Data Dig Continues for Hoops Histories

March 7, 2017

By Ron Pesch
Special for Second Half

There is a list – well actually two – that sit, unfinished, among the “1,001 Projects I’d Like to Complete Before I Die.”

I became the caretaker of these lists back when I inherited the title “Historian for the MHSAA” in 1993.

The original lists contained the scores of all MHSAA Quarterfinal, Semifinal and Final round games for the MHSAA boys and girls basketball tournaments since their origin.

From the 1930s into the late 1960s, the MHSAA tournament game-day program was generally nothing more than a single sheet document, containing tournament brackets and team rosters for the qualifiers.

In 1969, the program saw a redesign by Lansing sports personality Tim Staudt and premiered at the MHSAA Tournament. Sold for 50 cents, it included a list of “Past Michigan State Champions” containing the names of the winning teams and those schools’ basketball coaches for each of the four classes. The publication also included a couple of articles from Dick Kishpaugh, the author of the champions list. Kishpaugh was identified as “Sports Information Director at Kalamazoo College and … perhaps the most knowledgeable historian on Michigan high school basketball.”

With the start of the Girls Basketball Tournament in 1973, a similar program design was followed.

Those lists were faithfully updated and published in the game-day programs in the same format until the 1987-88 school year, when the souvenir publications were expanded. For the first time, a list containing opponents and final scores of the boys and girls championship games was now available to the general public.

Among the first tasks I chose to approach when I assumed the duties of MHSAA historian was to chase more information.

Since Kishpaugh’s lists had game scores for the three final rounds of the tournament,  and names of the championship coaches, I thought I would try to leave my mark. I began chasing down the names of coaches for the runner-up, as well as final win-loss records for both schools. And while I was at it, I decided to see what I could find for teams that made the Quarterfinals and Semifinals.

Hundreds of hours have gone into adding to and maintaining the lists, and much progress has been made. Yet, some 20+ years later, I’m still trying to fill holes in the data.

The Basketball Coaches Association of Michigan helped spread the word, notifying its membership of the project. Web pages were created for both the boys and girls to show teams still missing information.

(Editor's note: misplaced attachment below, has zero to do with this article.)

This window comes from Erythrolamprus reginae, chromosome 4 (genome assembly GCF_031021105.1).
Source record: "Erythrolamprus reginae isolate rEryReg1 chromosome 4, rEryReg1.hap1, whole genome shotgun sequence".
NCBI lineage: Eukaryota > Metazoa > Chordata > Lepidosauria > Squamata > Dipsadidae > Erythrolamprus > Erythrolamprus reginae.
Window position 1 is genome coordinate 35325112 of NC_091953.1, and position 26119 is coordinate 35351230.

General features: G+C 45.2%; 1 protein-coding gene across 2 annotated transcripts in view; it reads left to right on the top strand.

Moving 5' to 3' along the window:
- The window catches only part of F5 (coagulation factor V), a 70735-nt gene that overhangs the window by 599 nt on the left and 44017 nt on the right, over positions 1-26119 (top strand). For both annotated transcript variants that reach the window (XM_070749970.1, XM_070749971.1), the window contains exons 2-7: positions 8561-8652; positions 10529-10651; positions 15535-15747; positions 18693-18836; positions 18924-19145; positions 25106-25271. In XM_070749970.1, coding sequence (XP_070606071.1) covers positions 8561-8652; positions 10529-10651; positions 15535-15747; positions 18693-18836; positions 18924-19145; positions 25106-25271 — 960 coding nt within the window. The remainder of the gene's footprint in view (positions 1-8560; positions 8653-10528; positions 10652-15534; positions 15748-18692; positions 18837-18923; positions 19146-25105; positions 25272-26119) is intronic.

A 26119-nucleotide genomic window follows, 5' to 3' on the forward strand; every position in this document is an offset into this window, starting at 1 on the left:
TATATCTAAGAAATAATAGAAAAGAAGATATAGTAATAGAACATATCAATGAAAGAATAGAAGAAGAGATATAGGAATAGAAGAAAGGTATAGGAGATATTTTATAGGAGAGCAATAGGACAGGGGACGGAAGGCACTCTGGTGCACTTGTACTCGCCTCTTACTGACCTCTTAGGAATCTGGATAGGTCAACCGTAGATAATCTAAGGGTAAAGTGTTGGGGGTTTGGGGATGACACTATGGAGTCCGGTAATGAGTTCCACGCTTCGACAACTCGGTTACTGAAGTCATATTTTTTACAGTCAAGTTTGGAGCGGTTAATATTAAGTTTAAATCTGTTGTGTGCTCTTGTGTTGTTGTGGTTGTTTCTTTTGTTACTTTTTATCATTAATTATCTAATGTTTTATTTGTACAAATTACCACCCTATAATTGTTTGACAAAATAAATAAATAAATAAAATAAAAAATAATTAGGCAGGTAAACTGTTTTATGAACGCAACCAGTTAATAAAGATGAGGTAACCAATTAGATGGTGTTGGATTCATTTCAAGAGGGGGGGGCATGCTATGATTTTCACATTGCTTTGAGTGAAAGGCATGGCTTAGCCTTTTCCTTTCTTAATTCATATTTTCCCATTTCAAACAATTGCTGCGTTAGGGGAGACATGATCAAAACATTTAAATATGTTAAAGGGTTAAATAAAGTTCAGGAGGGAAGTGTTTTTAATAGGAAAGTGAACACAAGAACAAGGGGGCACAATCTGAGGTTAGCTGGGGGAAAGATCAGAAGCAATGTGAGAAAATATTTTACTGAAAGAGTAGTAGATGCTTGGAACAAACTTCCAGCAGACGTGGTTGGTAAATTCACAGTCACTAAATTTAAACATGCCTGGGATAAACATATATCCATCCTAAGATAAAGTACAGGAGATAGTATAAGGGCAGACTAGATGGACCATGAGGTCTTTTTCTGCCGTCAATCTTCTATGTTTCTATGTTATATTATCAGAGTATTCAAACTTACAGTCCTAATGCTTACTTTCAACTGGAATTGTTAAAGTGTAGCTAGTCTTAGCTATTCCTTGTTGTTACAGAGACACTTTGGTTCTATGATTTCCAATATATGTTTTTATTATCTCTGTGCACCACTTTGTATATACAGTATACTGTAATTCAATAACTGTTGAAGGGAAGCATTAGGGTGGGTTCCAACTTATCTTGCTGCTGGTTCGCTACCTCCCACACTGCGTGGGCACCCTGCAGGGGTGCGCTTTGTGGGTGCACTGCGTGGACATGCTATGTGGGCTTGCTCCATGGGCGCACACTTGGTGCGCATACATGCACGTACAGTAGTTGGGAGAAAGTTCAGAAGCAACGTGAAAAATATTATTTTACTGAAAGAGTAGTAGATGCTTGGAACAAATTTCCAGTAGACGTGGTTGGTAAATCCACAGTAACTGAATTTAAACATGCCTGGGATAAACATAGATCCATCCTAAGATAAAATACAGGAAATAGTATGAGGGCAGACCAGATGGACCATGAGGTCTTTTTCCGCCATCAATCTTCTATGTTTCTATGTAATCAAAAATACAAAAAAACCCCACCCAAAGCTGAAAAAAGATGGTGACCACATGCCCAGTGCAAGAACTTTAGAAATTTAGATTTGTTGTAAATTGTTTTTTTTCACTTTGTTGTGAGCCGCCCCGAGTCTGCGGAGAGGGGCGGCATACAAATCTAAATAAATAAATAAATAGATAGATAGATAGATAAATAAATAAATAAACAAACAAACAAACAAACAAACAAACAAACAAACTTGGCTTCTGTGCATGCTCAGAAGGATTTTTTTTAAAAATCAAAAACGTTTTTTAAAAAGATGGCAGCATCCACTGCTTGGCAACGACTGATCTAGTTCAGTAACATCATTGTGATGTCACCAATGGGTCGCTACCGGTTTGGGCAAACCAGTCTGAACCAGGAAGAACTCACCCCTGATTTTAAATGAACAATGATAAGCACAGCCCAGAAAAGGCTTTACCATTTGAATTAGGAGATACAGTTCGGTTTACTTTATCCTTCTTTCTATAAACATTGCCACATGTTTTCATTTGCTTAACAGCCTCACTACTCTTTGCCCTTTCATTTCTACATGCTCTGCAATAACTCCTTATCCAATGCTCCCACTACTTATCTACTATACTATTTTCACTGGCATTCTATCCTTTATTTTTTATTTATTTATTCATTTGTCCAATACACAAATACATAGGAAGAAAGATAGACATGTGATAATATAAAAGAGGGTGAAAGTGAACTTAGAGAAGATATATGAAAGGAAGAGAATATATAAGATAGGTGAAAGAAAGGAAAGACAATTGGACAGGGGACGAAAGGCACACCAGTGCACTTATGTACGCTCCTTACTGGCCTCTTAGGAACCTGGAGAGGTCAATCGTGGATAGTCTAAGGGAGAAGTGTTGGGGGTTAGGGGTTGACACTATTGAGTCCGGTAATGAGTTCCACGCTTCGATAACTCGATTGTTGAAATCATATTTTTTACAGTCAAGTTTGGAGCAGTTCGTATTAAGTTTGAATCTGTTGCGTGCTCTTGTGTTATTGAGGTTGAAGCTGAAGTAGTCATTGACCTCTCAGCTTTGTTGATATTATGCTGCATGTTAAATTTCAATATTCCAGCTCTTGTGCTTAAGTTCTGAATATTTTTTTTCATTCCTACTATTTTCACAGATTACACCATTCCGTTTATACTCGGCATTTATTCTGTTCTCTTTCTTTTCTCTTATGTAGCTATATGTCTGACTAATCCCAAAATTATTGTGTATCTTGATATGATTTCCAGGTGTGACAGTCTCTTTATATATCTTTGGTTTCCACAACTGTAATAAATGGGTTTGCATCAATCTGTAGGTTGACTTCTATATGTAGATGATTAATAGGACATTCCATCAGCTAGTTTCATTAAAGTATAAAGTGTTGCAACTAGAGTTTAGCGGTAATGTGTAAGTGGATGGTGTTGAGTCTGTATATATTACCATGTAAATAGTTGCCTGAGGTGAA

The pursuit has led to friendships, and fascinating stories, documents and images. The late Walter Michael, who had attended the MHSAA Finals for more than 60 years, donated a cache of MHSAA tournament programs from the 1940s through the 1960s that filled in the names of many high school coaches. Del Newell, a sports writer from the Kalamazoo Gazette, knocked out most of the Kalamazoo schools early in my search. Bill Khan, then of the Flint Journal sports department, filled in a large number of missing names and records from the Flint area. The recently retired “Son of Swami,” better known as Mick McCabe, contributed by including the win-loss records of the quarterfinalists in his annual tournament prognostication columns for the Detroit Free Press.  

Numerous coaches around the state sent e-mails and letters with the names and records for their predecessors. Prep basketball fans and former players sent along offerings. Rob Madsen from Mt. Pleasant became a huge contributor, and sent regular updates to both lists. He focused on some of the state’s smallest schools, including many from the Upper Peninsula.

Leon Westover sent the win-loss record for little Marlette, 1951 Class C runner-up, as well as one of my favorite photos from that golden era of prep sports. Marlette had “waltzed through the Mid-Thumb League and district, regional and quarter-final tournament games,” wrote Fred J. Vincent of the Port Huron Times-Herald. Marlette slipped past Stanton 41-37 to advance to the Class C title game against unbeaten Detroit St. Andrew.  

“Just one game too many …,” continued Vincent, writing from East Lansing’s Jenison Field House following the title game. “That just about explains the one-sided beating Marlette absorbed in the state class C high school basketball final here Saturday afternoon. The final score was 52-26. … One of the smallest teams, physically, in the tournament, it seemed that the Raiders were just worn out.”

Yet, that night, the team was celebrated like the hometown heroes they really were.

Westover’s photo shows the Red Raiders on the night of the Final, gathered at Teale’s Restaurant in Marlette. The clock indicates its 11:30. The owner, George Teale, has opened up his restaurant for the team to cook them steaks in honor of their achievement. Coach Nieland "Tommy" Thompson and his 22-2 squad look happy, ready to celebrate a long season.